How high-end fashion can benefit from better use of analytics

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Fashion and analytics are not obvious partners. However, fashion is a business like any other, and like other businesses, it can benefit from understanding its customers better. Recent experience with one particular high-end fashion retailer suggests that good use of analytics, including predictive modelling, drawing on an end-to-end analytics platform, can have a number of business benefits for this type of brand, just as it can for any other.  

In this particular case, the benefits included greatly improved knowledge about customers and a much better understanding of their behaviour. These insights, in turn, result in lower marketing costs and increased revenue. This is because marketing can be targeted much more accurately at individual customers, improving both its accuracy and its effectiveness.

Improving processes

Getting to effective use of analytics does not happen instantly from a standing start.

The first step is to look at the data available and ensure that it is fit for purpose. Time spent on data preparation and improving data quality in analytics is almost invariably time well-spent because it hugely improves the reliability of the results. Getting the right key performance indicators is also important because it means that you can measure your effectiveness. 

The next step in the process was to explore the product journey and the data. It is important to understand which products are bought where, and how, because this is closely linked to customer behaviour.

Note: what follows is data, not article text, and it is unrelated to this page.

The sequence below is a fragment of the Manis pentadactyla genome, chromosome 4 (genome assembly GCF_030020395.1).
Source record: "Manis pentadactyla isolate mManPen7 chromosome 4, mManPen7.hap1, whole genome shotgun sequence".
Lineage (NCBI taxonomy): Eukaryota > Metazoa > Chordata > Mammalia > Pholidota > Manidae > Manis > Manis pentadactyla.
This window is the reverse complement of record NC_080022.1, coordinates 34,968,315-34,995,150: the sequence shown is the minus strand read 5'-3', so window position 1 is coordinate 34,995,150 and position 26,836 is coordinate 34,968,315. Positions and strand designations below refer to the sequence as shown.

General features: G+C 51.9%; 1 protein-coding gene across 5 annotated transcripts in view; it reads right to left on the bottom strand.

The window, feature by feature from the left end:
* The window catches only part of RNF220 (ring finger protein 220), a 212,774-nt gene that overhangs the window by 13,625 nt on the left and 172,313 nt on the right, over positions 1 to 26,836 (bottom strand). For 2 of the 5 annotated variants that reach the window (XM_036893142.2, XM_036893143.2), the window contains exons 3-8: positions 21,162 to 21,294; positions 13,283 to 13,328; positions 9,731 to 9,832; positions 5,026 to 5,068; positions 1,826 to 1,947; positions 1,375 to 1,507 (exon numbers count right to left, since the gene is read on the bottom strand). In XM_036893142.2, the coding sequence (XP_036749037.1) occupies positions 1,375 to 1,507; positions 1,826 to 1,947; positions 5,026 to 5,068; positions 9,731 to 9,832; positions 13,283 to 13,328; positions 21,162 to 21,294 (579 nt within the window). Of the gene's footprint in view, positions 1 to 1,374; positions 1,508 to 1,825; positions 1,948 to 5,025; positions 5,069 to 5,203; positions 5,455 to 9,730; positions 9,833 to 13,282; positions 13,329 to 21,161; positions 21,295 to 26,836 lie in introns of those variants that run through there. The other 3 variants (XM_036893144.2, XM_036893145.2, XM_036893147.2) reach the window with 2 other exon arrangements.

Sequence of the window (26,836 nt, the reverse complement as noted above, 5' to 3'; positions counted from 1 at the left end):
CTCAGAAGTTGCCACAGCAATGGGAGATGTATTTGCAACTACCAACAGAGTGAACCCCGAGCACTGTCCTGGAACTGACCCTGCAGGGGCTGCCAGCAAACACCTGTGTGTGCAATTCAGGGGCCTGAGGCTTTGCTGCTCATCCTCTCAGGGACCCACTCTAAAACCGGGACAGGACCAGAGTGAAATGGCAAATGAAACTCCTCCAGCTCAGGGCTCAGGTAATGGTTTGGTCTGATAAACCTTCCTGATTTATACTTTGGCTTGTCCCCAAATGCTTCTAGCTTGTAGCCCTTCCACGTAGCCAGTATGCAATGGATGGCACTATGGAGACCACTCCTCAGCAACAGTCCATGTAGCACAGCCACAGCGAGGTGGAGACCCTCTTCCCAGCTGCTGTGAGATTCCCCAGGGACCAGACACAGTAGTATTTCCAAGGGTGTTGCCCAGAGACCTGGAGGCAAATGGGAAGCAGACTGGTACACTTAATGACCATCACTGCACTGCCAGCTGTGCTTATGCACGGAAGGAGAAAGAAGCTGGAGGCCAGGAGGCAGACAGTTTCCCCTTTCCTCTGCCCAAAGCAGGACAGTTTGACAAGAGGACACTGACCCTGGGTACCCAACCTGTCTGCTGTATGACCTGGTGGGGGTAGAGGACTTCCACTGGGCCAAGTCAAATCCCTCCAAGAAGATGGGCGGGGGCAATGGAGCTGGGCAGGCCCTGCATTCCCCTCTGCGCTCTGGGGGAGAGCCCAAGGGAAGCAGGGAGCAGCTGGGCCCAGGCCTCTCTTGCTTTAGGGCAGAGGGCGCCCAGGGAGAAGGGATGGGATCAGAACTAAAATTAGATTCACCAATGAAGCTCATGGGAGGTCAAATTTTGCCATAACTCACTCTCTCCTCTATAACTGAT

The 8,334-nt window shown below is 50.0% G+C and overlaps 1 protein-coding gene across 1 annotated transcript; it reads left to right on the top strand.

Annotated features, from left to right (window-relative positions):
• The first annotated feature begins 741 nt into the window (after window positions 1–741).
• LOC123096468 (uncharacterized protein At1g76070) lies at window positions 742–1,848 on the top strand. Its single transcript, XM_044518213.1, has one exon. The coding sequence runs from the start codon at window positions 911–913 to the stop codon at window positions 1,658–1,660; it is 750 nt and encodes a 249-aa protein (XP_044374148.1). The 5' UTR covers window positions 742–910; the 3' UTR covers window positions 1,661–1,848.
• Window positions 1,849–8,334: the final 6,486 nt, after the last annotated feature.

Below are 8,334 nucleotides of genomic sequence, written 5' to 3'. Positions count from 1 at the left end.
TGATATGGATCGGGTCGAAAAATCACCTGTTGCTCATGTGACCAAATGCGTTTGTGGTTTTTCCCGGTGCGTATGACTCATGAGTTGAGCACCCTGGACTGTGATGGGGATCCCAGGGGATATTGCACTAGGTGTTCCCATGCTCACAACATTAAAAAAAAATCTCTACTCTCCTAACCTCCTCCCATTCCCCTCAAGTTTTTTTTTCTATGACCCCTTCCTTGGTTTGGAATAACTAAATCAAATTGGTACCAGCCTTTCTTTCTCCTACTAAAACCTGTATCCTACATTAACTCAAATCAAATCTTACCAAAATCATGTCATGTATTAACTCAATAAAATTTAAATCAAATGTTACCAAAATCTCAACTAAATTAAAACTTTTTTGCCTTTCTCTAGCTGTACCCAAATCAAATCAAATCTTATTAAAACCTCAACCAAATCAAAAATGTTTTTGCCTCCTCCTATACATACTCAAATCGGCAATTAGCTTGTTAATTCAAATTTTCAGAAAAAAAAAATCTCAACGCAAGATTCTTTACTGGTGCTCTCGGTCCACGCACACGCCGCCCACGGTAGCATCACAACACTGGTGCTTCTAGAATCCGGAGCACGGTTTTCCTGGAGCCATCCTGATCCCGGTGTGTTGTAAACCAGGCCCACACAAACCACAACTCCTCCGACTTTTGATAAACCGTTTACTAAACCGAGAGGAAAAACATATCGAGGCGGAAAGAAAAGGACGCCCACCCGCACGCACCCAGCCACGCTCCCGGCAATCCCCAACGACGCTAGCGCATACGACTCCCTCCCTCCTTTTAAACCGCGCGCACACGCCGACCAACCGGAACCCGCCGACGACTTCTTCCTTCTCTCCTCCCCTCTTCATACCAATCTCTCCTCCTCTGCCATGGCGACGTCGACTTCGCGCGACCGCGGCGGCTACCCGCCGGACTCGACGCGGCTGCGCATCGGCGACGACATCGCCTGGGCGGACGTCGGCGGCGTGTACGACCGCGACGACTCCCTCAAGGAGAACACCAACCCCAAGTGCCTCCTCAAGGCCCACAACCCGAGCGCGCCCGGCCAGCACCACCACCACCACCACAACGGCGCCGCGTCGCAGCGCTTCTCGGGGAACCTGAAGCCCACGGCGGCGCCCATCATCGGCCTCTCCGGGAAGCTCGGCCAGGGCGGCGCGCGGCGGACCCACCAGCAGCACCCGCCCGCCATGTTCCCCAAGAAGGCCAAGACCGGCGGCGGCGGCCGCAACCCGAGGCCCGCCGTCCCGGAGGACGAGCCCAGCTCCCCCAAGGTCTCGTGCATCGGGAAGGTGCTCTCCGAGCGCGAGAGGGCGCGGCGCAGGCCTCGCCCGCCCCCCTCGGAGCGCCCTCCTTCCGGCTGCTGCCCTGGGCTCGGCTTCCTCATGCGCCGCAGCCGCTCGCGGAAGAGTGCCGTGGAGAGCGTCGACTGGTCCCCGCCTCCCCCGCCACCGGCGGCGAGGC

The third step was to look at customer analytics: to explore and understand particular customer journeys. Two particularly important elements for this company were the movement from buying off-the-peg to made-to-measure, and the progress from outlet to boutique.

 

Effectively, this boiled down to assessing the likelihood of particular existing customers – that is, customers who had already bought off-the-peg or in an outlet – moving to a more expensive option, either made-to-measure or in a boutique. The average purchase in an outlet is 400 euros, but this rises to 1,000 euros in a boutique. The difference is even more extreme in the move to made-to-measure, from 600 euros to 3,100. If we can accurately assess which customers are more likely to make that move, then we can target marketing much more closely and maximise its effectiveness.

Developing predictive models

We developed predictive models for existing outlet and off-the-peg customers using data on the behaviour of previous customers. By drawing on the data that we already held about customers, we were able to train the model to assess the likelihood that each outlet or off-the-peg customer would move into a boutique or made-to-measure purchase. The model provided a “propensity score” that was then used to inform decisions about marketing to those customers.